Michigan Tech 4, UAH 2

UAH (3-10-2, 2-7-0 WCHA) was perfect on special teams on tonight, killing all seven Michigan Tech (11-2-0, 9-2-0 WCHA) penalties, scoring on their own power play, and potting a short-handed goal just 1:08 into the game.  But sharp-angle shots and relentless forechecking by the #6/5 team in Division I saw the Huskies come away with a narrow 4-2 win (on an empty netter) in front of 1,880 fans — many of whom were clad in Black and Gold — at Propst Arena in Huntsville, Ala.

Senior forward Craig Pierce (Roswell, Ga.) got the crowd fired up just a minute into the game, breaking out of the Chargers’ end with the puck and slashing through the slot.  He whiffed on his first shot, but the puck stayed with him and he slipped one past Husky junior goaltender Jamie Phillips (Caledonia, Ont.) for a 1-0 lead.  The goal was Pierce’s third of the season and the Chargers’ third SHG of the 2014-15 campaign.  Assists were credited to sophomore forward Brent Fletcher (4th of season, New Westminster, B.C.) and sophomore forward Cody Marooney (3rd, Eden Prairie, Minn.).

Tech freshman forward Dylan Steman (Hanover, Minn.) would knot the game at one with his second collegiate goal, scoring when a delayed penalty call 0n freshman defenseman Cody Champagne (Brookfield, Conn.) let the Huskies use their speed advantage to slice along the boards in front of the Chargers’ bench and let Steman find a pass from junior forward C.J. Eick (Appleton, Wisc.).  The assist was Eick’s first of the year.

The Chargers would then kill Champagne’s penalty — we’re told that goals on delayed penalties do not vacate the penalty as they do in most leagues — and one by sophomore defenseman Brandon Carlson (Huntington Beach, Calif.) just 2:35 later.  In all, the Chargers killed four penalties in the first period, and it felt like the Chargers were doing well to stay with the pack.  Optimism reigned that the penalties would slow.

Indeed, that optimism was met, with the Chargers committing just three penalties for the rest of the game, one coming in the late minute when Fletcher was whistled for charging.  Unfortunately for UAH, time at even strength did not lead to many shots on goal, as Tech showed their bona fides as a top-flight team.  The Huskies took a 2-1 lead 2:21 into the second period when freshman forward Alex Gillies (Vernon, B.C.) scored on a low-angle shot from the left circle that beat Charger sophomore goaltender Carmine Guerriero (Montréal, Que.) high over the right shoulder.

The Chargers registered just four shots on goal in the second frame against 12 for the Huskies.  Lest you be worried that the overall shot differential of 34-14 was influenced by killing seven penalties, the Huskies landed just seven shots on goal in those opportunities.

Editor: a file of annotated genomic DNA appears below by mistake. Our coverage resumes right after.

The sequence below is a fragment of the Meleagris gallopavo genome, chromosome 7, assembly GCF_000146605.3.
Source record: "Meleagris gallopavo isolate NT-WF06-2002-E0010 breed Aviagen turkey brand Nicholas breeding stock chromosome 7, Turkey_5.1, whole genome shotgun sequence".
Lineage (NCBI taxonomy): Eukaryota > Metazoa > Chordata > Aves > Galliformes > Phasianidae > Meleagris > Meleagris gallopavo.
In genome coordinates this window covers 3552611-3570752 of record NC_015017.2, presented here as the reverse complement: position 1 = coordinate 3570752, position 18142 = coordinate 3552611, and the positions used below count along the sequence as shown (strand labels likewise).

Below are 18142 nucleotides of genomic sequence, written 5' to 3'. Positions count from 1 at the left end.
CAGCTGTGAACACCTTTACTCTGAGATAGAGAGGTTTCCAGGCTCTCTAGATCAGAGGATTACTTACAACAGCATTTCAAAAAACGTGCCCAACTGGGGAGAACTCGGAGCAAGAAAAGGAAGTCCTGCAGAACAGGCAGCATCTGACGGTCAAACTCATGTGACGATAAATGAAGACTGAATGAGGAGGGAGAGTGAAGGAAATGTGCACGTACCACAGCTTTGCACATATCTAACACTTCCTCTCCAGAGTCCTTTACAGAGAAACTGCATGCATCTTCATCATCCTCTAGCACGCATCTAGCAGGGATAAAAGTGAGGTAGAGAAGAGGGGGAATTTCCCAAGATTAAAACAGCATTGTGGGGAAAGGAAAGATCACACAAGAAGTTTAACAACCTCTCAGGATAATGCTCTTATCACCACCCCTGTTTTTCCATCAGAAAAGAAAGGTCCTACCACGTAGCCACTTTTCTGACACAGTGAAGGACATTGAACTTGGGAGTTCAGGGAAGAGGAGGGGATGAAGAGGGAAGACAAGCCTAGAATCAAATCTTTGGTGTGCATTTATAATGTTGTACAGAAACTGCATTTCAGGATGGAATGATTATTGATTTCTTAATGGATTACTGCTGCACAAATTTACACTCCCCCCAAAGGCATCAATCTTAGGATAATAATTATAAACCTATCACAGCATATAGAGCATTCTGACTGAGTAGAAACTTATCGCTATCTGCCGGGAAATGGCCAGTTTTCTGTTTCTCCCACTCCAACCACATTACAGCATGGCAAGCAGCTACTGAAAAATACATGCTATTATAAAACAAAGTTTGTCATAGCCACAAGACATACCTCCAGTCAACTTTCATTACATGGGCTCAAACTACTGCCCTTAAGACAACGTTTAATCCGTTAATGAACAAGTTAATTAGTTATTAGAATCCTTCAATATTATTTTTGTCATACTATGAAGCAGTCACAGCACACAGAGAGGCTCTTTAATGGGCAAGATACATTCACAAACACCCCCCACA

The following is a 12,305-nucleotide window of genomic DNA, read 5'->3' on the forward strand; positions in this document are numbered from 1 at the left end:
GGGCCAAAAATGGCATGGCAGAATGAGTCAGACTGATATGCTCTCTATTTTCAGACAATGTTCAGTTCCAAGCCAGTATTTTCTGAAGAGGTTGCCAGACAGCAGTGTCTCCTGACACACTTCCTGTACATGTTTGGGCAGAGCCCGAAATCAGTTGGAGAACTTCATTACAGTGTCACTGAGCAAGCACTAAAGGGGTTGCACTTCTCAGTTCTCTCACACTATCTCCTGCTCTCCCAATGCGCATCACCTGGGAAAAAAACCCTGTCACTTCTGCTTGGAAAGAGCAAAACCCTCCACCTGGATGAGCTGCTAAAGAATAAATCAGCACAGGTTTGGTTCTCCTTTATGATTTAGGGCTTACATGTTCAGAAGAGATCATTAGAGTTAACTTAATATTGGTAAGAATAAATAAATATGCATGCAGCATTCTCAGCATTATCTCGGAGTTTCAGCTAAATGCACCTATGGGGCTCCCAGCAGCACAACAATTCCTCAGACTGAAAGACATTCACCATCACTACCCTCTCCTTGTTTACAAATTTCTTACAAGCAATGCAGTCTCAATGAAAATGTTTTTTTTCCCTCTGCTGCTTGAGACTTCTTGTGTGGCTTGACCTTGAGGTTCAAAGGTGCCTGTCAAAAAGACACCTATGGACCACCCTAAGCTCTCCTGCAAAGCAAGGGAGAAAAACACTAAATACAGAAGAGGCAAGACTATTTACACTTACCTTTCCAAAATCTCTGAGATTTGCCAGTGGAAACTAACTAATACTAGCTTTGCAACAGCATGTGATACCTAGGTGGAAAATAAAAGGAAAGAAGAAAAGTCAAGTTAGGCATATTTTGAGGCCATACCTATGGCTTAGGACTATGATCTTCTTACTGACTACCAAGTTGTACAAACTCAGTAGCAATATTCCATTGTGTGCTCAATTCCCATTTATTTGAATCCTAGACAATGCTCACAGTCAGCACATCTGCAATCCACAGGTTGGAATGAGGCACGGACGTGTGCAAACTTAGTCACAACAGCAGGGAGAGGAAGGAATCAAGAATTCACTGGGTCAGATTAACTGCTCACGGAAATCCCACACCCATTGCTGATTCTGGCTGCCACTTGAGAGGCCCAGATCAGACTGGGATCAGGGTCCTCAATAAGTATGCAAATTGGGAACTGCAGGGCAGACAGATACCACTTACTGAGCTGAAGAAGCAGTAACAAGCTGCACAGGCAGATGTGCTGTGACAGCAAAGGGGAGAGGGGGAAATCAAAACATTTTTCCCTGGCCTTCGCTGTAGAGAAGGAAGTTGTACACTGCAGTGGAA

One Charger shot did find twine, as senior forward Jeff Vanderlugt (Richmond Hill, Ont.) pounded a puck home off of a feed from junior forward Jack Prince (Leicester, England).  The goal was Vanderlugt’s team-leading fourth of the season, with Prince recording his fifth assist (and team-lead-tying seventh point).  Freshman defenseman Brandon Parker (Fairbault, Minn.) notched his team-leading seventh assist of the year.

The Chargers didn’t keep the game level for long, as sophomore defenseman Shane Hanna (Salmon Arm, B.C.) winged a puck at the net from an even steeper angle than Gillies, beating Guerriero (3-6-1, 30 sv) to put the Huskies up again.  The Chargers would kill two more penalties in the remaining minutes of the second, but the visitors carried a one-goal lead into the locker room for the second intermission.

UAH came out stronger in the third, bringing more pressure and getting deeper into the Husky defense.  But Phillips (11-2-0, 12 sv) stopped all six Charger shots on goal, keeping his teammates clean on the defensive end.  Assistant captain and sophomore defenseman Cliff Watson (Appleton, Wisc.) ended the Chargers’ attempts at a comeback, lofting a puck that rolled past a Charger lunging to swipe it into the corner.  Fletcher’s final penalty with :37.5 left ended any chance that the Chargers had in coming back.

Mike Corbett tells me all the time that there are no moral victories, and he’s right.  But I heard a number of people — my old broadcast partner Mike Anderson being one of them — tell me that they were proud to see the strides that this team had made.  This wasn’t last year’s blowout against top team St. Cloud State.  This was a solid effort from a team in the bottom half of the WCHA against a team at the top of the league.  You’re not going to win a lot of those games, but it’s not unreasonable to think that the Chargers couldn’t come out and win this one tomorrow night.  We’ll see if that happens, even though there will be few paying attention given that we’re up against the Iron Bowl.  Oh well.

Special teams notes

UAH is now 7th in the nation in PIM/G at 17.1, less than a minor a game out of 2nd and just a major behind Cornell in 1st (22.4), who have played just eight contests.  The Chargers’ combined special teams are still #2 in the country, with a 64.0% rate that comes in just 1.0% behind #1 Harvard.

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